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OpinionColumnistsDan Raviv

The significant stumble of Benjamin Netanyahu

Benjamin Netanyahu, Israeli Prime Minister and Chairman of

Benjamin Netanyahu, Israeli Prime Minister and Chairman of the Likud Party, speaks after early exit polls in the general election, at the Likud party final election event in Tel Aviv, Israel on Sept. 17, 2019. Credit: EPA-EFE/Shutterstock/ABIR SULTAN

Sure, Israel’s election results are confounding, and that country’s political system complex. But there is one clear result from Tuesday’s voting: Benjamin Netanyahu lost.

He might somehow continue as the longest-serving prime minister in Israel’s history, but now that would have to be in a new coalition that would not go along with promises he made during the election campaign. Specifically, the headline-grabbing pledge to annex parts of the West Bank is dead.

Middle East experts were alarmed by Netanyahu’s intention to extend Israeli sovereignty to land captured from Jordan in 1967. If he thought it was a good and reasonable idea, helpful to his nation’s security, why didn’t he do it a decade ago? It was clearly a ploy aimed at winning more right-wing votes. The ploy flopped.

As of Thursday night, with the counting almost complete, Netanyahu’s Likud Party had won 31 seats out of 120 in the Knesset. The upstart Blue and White Party, formed early this year principally to depose Netanyahu, had won 33. When combined with likely coalition partners among the nine parties that won seats this week, neither Netanyahu nor the Blue and White can harvest 61 — the number needed to control a majority in the Knesset and thus govern the country.

Viable ideas traded in round-the-clock meetings and phone calls among party leaders include a broad “national unity coalition”: putting Blue and White at the same cabinet table with the Likud Party — but perhaps on condition that Netanyahu retire. But what might entice the prime minister to walk away?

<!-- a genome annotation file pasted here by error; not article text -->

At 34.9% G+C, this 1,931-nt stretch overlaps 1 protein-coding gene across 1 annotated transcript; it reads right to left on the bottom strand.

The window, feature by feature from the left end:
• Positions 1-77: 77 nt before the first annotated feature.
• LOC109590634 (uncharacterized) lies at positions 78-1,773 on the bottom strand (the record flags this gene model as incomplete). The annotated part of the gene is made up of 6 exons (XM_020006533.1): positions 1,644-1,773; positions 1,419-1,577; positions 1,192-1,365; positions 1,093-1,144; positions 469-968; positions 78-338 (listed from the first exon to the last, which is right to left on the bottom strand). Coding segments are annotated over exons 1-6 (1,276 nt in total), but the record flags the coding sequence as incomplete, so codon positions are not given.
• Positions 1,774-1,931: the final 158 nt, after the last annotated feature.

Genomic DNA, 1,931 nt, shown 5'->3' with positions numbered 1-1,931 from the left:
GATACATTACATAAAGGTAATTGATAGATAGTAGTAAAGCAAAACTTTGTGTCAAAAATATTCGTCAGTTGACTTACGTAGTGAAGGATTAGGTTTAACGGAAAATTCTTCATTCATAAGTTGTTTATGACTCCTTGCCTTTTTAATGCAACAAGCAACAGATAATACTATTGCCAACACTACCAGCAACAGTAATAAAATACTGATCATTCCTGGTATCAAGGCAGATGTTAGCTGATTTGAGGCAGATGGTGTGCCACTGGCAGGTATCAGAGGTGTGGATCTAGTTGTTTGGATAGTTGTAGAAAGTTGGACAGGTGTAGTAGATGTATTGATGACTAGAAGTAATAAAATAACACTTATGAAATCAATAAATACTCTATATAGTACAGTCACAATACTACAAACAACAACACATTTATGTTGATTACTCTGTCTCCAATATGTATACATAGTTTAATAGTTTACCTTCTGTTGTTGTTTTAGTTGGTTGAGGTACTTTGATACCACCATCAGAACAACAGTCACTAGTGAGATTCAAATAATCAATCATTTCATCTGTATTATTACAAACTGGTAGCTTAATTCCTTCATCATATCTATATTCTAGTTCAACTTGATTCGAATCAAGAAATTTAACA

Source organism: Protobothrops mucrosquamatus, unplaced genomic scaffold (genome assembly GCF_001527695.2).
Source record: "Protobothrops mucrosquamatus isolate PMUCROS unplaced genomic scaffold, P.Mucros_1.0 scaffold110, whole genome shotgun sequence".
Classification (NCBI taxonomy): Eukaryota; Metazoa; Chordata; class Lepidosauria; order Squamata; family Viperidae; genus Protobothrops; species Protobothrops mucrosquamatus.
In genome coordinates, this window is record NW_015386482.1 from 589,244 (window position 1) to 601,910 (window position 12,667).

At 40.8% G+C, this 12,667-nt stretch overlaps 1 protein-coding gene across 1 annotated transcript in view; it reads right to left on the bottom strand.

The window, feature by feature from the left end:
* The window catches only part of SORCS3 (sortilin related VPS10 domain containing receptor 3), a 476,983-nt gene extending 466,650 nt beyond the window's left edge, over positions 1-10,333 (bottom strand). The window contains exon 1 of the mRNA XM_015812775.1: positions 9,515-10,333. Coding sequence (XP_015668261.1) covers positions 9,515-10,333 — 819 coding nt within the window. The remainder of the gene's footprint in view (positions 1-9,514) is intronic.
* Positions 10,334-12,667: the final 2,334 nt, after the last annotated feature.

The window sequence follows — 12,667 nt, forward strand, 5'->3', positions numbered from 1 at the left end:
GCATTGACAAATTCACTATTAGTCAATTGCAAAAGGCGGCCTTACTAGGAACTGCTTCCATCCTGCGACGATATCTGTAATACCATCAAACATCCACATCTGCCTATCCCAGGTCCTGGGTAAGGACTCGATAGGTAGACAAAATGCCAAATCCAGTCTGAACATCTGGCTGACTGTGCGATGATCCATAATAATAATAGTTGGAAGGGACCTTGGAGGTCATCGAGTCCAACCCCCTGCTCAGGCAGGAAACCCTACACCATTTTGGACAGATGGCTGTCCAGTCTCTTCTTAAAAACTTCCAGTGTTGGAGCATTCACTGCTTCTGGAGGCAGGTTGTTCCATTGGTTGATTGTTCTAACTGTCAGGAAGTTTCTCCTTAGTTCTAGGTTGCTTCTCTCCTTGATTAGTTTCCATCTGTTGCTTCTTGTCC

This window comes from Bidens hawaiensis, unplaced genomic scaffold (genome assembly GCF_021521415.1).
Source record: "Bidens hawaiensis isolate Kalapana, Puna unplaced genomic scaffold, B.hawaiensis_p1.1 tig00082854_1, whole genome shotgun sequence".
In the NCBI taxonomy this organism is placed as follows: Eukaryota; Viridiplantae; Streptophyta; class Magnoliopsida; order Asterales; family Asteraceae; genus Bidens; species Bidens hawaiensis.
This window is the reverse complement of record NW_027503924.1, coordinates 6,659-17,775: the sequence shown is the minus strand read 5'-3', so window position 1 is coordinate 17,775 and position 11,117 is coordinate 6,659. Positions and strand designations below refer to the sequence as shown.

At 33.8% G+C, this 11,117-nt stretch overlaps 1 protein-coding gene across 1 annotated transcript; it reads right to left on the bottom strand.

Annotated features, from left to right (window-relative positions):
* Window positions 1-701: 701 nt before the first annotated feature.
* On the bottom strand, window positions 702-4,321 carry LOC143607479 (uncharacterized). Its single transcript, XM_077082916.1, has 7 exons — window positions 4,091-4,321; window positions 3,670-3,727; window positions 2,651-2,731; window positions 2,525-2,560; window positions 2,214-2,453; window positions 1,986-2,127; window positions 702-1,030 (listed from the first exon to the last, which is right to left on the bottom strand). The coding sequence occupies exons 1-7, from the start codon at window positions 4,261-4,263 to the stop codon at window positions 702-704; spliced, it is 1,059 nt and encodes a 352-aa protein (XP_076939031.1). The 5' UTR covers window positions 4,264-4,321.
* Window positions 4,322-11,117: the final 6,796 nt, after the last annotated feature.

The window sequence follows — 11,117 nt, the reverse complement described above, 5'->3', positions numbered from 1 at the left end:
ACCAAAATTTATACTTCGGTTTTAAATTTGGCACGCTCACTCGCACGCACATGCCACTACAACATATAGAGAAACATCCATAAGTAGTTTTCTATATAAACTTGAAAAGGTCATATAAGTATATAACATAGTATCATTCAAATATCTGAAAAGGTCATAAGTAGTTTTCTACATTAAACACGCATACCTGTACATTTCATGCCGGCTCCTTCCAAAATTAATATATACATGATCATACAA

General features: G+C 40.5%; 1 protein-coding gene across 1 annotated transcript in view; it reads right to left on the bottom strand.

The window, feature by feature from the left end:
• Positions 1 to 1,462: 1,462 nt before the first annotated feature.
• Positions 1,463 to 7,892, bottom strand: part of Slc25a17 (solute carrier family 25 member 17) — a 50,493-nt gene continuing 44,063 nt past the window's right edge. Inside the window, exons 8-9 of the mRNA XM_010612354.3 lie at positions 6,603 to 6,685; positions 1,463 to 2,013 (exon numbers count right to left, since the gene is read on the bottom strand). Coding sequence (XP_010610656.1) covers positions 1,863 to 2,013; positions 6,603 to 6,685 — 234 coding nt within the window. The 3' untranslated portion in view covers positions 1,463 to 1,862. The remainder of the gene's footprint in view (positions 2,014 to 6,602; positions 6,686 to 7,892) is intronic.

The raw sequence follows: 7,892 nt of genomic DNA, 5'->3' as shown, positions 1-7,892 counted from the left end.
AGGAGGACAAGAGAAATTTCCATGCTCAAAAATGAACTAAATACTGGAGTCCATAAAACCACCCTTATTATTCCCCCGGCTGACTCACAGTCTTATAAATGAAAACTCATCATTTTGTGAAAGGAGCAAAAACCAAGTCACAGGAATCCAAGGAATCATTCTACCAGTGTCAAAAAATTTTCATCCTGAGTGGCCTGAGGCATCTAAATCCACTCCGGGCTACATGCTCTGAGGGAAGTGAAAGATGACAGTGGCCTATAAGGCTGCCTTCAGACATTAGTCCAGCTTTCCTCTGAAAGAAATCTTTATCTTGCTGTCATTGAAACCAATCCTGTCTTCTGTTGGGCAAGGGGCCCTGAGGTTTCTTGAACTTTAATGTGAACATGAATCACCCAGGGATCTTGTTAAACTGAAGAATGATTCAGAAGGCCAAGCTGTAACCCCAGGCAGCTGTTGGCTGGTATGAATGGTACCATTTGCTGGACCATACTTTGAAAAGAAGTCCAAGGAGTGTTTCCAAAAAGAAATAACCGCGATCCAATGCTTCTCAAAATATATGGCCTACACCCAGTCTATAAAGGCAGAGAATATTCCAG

Think of Richard Nixon, the only American president ever to resign.  He chose to quit in August of 1974 rather than be impeached and removed from office, and within a month, his successor, Gerald Ford, pardoned Nixon so that no prosecutions could ensue.

Netanyahu is facing three corruption cases that could turn into indictments and court dates early next month. One reason he made radical promises and claims in the election campaign was his desperation to avoid a trial and possible prison time. A prime minister, while in office, is practically immune from prosecution.

An immunity bill, if passed by a new majority in the Knesset, could be a fitting farewell gift to a prime minister who went several steps too far. During the campaign, Netanyahu chose to adopt Donald Trump's  method of insulting his political foes, describing the media as leftist enemies, and promising to fight any White House peace plan if it should call for partial withdrawal from the West Bank and an end to building Jewish settlements there.

Netanyahu seemed to believe he was irreplaceable, as if Israel’s impressive economic and military strength depended mostly on his increasingly narcissistic and bombastic leadership.

Wider implications can be seen in other parts of the world. Perhaps Prime Minister Boris Johnson also has gone several steps too far in forcing Britain’s Parliament into an unwanted recess to prevent any curbs on his dangerously uncoordinated exit from the European Union. In Italy, the self-proclaimed populist Matteo Salvini absolutely went too far in trying to force new elections — believing that he is a unique superstar — and could not even keep his job as deputy prime minister. 

Netanyahu, Johnson, and Salvini are all Trump-like. As those foreign versions lose their electoral magic, there could well be implications for America’s president and the chance that his White House show will not be renewed next year.     

Dan Raviv, senior Washington correspondent for i24News, is co-author of “Friends In Deed: Inside the U.S.-Israel Alliance.”